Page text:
> > Not in any particular order or necessarily complete, but here is a
> > summary of some issues that RDF Core considered for the RDF/XML
> > syntax on encoding datatypes using xsi:type and why the rdf:datatype
> > solution was decided.
> > 
> > 1. xsi:type content is an XML Qname not a URI
> > 
> > Thus cannot indicate any arbitrary datatype URI reference, so another
> > attribute would be needed for that case (like rdf:datatypeURI) -
> > adding two attributes would be worse than adding one.
> > 
> > 2. XML Qname attribute content in RDF/XML
> > 
> > This would be the first attribute in RDF/XML to take a XML Qname
> > value (a big step).  This would require extra explanation so that
> > existing users wouldn't confuse them with those that took URIs.
> > 
> > 3. Namespace declarations, prefixes
> > 
> > It would also require instance documents to declare the xsi namespace
> > prefix and have to also check for any namespaces declared inside such
> > xsi:type values and declare those too - again new implementations and
> > explanation needed.
> > 
> > 4. xsi:type would be confused with rdf:type
> > 
> > Since the former takes Qnames and the latter URI references, it would
> > be possible to get the name wrong and be confused at the errors.
> > Although xsi:type wouldn't be legal everywhere rdf:type was, rdf:type
> > would have been allowed on elements that took xsi:type.
> > 
> > 5. confusing URIs and Qnames
> > 
> > A bad choice of namespace prefixes might make cause other problems in
> > xsi:type values, confusing them for URIs.  It would also be more than
> > likely that people would try to use Qnames in rdf:type attribute values.
> > 
> > 6. xsi:type is illegal in RDF/XML now, unlikely to be used accidently
> > 
> > If somebody was tempted to use xsi:type, it would likely cause the
> > parsing to fail.  It is only ever used as an attribute in XML Schema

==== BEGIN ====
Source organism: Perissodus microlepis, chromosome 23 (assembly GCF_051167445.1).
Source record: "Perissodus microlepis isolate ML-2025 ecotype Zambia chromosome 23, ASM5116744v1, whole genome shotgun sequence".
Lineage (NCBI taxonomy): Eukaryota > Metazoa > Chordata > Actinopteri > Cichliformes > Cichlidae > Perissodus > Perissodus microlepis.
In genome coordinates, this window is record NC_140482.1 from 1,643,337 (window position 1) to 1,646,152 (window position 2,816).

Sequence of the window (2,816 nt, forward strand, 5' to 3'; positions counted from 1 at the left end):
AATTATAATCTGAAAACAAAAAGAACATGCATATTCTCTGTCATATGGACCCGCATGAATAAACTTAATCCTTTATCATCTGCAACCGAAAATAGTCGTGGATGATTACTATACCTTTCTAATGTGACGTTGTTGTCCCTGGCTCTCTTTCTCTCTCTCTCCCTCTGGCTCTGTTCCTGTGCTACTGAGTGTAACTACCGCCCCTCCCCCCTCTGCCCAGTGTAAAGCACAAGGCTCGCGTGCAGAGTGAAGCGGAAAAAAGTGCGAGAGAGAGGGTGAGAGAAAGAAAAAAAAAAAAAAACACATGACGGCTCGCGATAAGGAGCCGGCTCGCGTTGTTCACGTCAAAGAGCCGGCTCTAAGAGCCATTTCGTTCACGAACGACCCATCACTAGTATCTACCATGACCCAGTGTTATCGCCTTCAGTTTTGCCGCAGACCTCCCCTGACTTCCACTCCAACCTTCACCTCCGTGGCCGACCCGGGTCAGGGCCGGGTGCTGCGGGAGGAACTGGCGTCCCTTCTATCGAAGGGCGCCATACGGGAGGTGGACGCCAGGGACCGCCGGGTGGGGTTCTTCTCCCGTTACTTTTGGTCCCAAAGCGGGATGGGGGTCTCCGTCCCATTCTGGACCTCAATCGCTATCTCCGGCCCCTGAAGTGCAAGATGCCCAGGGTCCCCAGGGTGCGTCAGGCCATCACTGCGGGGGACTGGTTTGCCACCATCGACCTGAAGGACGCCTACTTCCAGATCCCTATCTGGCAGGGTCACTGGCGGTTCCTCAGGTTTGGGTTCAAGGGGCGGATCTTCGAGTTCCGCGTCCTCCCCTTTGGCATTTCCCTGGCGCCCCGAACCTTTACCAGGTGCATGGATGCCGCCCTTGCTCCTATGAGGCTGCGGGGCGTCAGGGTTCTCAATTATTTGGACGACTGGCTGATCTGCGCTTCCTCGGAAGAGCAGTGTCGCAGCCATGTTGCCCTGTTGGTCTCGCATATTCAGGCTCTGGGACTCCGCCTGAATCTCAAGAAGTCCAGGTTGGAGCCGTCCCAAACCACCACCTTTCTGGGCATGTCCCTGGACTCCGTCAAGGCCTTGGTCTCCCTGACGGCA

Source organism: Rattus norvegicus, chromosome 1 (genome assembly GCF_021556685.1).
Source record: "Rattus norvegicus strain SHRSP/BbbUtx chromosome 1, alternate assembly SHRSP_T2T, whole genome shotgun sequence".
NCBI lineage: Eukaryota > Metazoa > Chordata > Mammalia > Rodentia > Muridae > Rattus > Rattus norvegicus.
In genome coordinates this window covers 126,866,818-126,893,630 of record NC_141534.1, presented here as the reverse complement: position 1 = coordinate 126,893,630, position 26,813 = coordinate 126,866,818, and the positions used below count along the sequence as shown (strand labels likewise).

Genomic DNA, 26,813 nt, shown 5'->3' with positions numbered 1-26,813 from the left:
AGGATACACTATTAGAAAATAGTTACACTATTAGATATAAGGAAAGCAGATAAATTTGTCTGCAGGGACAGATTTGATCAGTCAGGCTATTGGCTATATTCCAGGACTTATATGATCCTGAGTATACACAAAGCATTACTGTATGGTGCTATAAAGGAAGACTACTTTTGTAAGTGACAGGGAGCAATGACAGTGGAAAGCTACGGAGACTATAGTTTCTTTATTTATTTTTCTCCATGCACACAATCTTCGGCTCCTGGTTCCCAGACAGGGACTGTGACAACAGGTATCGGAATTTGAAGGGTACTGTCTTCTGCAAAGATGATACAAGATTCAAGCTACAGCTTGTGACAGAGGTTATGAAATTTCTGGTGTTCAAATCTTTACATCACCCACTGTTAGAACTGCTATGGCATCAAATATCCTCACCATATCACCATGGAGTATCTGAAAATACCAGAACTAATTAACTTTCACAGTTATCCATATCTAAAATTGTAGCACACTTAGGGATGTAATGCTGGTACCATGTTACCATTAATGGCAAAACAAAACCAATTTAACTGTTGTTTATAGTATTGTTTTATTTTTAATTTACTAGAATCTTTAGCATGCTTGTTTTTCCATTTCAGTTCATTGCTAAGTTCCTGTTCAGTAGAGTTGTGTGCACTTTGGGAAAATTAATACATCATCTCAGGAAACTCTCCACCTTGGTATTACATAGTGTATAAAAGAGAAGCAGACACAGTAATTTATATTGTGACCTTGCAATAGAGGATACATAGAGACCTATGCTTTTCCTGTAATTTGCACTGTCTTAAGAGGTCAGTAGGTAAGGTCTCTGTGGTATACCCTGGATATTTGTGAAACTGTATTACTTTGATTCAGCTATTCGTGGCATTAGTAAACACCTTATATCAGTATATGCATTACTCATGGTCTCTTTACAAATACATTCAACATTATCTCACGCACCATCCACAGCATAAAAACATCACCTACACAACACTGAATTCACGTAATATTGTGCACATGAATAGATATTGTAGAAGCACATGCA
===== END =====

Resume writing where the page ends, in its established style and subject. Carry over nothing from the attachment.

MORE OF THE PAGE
> > documents and to use it on a literal in RDF/XML would be something
> > like this:
> > 
> >       <ex:prop xsi:type="xsd:string">foo</ex:prop>
> > 
> > which is forbidden by grammar production
> >  
> > http://www.w3.org/TR/2003/WD-rdf-syntax-grammar-20030123/#literalPropertyElt
> 
> Thank you for your response; we regret to report that we are slightly
> confused by it.
> 
> Is `The RDF Core WG agrees that there are good reasons for not using
> rdf:datatype rather than xsi:type' a typo for `The RDF Core WG agrees
> that there are good reasons for [DEL: not :DEL] using rdf:datatype
> rather than xsi:type'?  If so, then the rest of the reply makes more
> sense.

Yes that was the original intention; sorry for that.

I'm taking your reply as an accept to our response (accept) of this
issue xmlsch-08, although you don't mention this.

> We are concerned, however, by point 6 in your informal response. It
> seems problematic to us to make xsi:type illegal in XML-encoded RDF
> documents.  Among other things, this would make it impossible to
> validate documents with an XML Schema schema and later process them
> with an RDF processor.

As pointed out in the March email above, where xsi:type would be useful
(an attribute of an element with literal content) it has been illegal
since the RDF/XML in the 1999 RDF Model and Syntax recommendation.
RDF/XML can still be validated fine via externally referenced W3C XML
schemas.

> It is also not clear to us that you or we have fully addressed the
> question of user confusion. The small string distance between rdf:type
> and xsi:type is almost certain eventually to confuse any user who must
> use both.  Your analysis seems to us to indicate only that you don't
> really expect any users to be interested in both RDF and XML Schema;
> we don't think that such users are likely to be all that rare.
> 
> But since we don't have any better solution to urge upon you, all we
> can do is gloomily predict user confusion and hope for the best.

RDF/XML had rdf:type in the 1999 RECommendation. XML Schema's later
creation of xsi:type is not something anyone can do much about now.  If
you think the two names are confusing, then the XML Schema WG in
2000/2001 should have made an xsi:xmltype :)

The overloading of short and useful terms such as 'type' is going to
happen. This is why Namespaces in XML was written (and RDF Model and
Syntax was one of the first specs to make use of it)

Dave
Received on Monday, 6 October 2003 07:16:14 GMT